The industry is called upon to provide answers to medicines shortages.

UM – 05/2024

Right at the beginning, Ursula von der Leyen sent her message via video to the packed conference hall of the Hotel Brussels - on the occasion of the launch event for the Critical Medicines Alliance (CMA) on 25 April. According to the President-in-Office of the Commission, the formation of the alliance is the industrial response to the problems of shortages in medicinal products. Consequently, the majority of guests came from the pharmaceutical industry and trade.

"The CMA is not a conference"

Patient or payer organisations may have wondered why they were invited. Doubts are likely to have grown over the course of the event. At the latest when Laurent Muschel, Director of HERA, the authority for crisis resilience and response, announced that the tasks of the two working groups to be set up were of a more technical nature and that this would be taken into account when selecting the participants, one or two guests may have felt uninvited. However, it is not yet official who will be given the opportunity to take a seat at one of the working group tables.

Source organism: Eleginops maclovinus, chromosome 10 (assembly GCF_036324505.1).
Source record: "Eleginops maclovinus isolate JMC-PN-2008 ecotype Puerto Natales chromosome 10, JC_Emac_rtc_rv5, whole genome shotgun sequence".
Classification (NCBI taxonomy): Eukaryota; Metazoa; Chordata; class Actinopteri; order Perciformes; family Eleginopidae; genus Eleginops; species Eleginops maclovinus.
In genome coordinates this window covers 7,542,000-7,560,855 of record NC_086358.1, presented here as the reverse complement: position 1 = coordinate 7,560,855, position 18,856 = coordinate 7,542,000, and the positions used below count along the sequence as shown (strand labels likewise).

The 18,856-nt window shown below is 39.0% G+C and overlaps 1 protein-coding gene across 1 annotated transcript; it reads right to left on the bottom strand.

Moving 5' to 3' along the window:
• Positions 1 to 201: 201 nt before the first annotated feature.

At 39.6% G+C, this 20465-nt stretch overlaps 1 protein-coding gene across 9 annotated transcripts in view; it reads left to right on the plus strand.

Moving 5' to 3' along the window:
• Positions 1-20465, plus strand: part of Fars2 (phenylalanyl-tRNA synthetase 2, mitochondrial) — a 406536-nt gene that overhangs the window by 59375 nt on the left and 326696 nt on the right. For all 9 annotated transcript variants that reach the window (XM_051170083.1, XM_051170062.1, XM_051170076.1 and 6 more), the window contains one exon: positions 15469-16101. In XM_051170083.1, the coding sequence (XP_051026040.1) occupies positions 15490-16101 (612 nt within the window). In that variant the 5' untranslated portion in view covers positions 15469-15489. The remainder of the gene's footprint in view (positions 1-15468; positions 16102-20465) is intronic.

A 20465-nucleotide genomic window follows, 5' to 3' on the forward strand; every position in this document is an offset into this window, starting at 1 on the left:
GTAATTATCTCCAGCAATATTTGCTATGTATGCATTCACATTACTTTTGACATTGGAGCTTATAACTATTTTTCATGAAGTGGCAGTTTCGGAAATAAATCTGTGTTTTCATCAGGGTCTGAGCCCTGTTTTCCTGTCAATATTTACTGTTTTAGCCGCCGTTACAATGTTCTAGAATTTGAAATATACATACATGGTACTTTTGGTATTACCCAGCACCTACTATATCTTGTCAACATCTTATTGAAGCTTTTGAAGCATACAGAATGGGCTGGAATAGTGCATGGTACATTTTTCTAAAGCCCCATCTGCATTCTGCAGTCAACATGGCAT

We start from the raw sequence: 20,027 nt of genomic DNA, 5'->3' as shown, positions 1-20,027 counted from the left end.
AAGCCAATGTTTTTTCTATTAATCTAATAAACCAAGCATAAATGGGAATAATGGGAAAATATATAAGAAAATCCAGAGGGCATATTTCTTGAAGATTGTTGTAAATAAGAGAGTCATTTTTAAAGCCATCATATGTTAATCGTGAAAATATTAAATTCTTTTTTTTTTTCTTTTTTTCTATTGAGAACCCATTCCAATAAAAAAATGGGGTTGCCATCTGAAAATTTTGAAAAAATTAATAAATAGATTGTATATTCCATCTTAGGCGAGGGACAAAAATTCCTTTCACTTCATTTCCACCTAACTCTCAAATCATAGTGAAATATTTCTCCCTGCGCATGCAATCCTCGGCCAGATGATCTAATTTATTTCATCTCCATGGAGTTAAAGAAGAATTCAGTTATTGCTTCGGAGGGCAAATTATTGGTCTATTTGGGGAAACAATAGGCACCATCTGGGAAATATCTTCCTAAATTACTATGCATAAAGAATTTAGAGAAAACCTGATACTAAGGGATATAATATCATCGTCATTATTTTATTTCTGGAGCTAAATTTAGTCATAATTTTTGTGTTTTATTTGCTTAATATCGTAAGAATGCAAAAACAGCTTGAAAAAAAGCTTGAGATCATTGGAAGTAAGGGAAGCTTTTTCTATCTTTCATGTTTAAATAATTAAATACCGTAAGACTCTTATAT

Develop concrete options for action

The CMA is set to run for five years and will work in two working groups. Their chairs are also members of the steering group, which also includes representatives of the Member States, the Trio Presidency and industry. A strategy paper with concrete recommendations for action is to be presented towards the end of the year, or by the beginning of 2025 at the latest.

In focus: The supply chains of eleven active ingredients

The first working group will look at issues surrounding capacity building, while the second will analyse the vulnerability of supply chains of critical medicines. To this end, the products that have already experienced supply bottlenecks and that cause the greatest damage when unavailable have been selected from the list of critical medicines published December last year. These include the antibiotics amoxicilin, the benzodiazepine, clonazepam and a hepatitis B vaccine.

The composition of the working groups determines success

The working groups will meet monthly starting May this year. They offer the opportunity to provide expert input and help shape the content of the discussion. This is an opportunity. Depending on the composition of the working groups, however, there is a risk that interests are served that are not absolutely necessary to solve the problem, but may be expensive. The openness with which the industry complained on the podiums that the biggest problem was prices also gives rise to fears that solutions to problems may be sought in areas where at least the EU cannot provide answers. However, this would be a missed opportunity to jointly develop ideas on how the production, supply, storage and distribution of medicines can be better harmonised and coordinated in order to avoid bottlenecks as far as possible.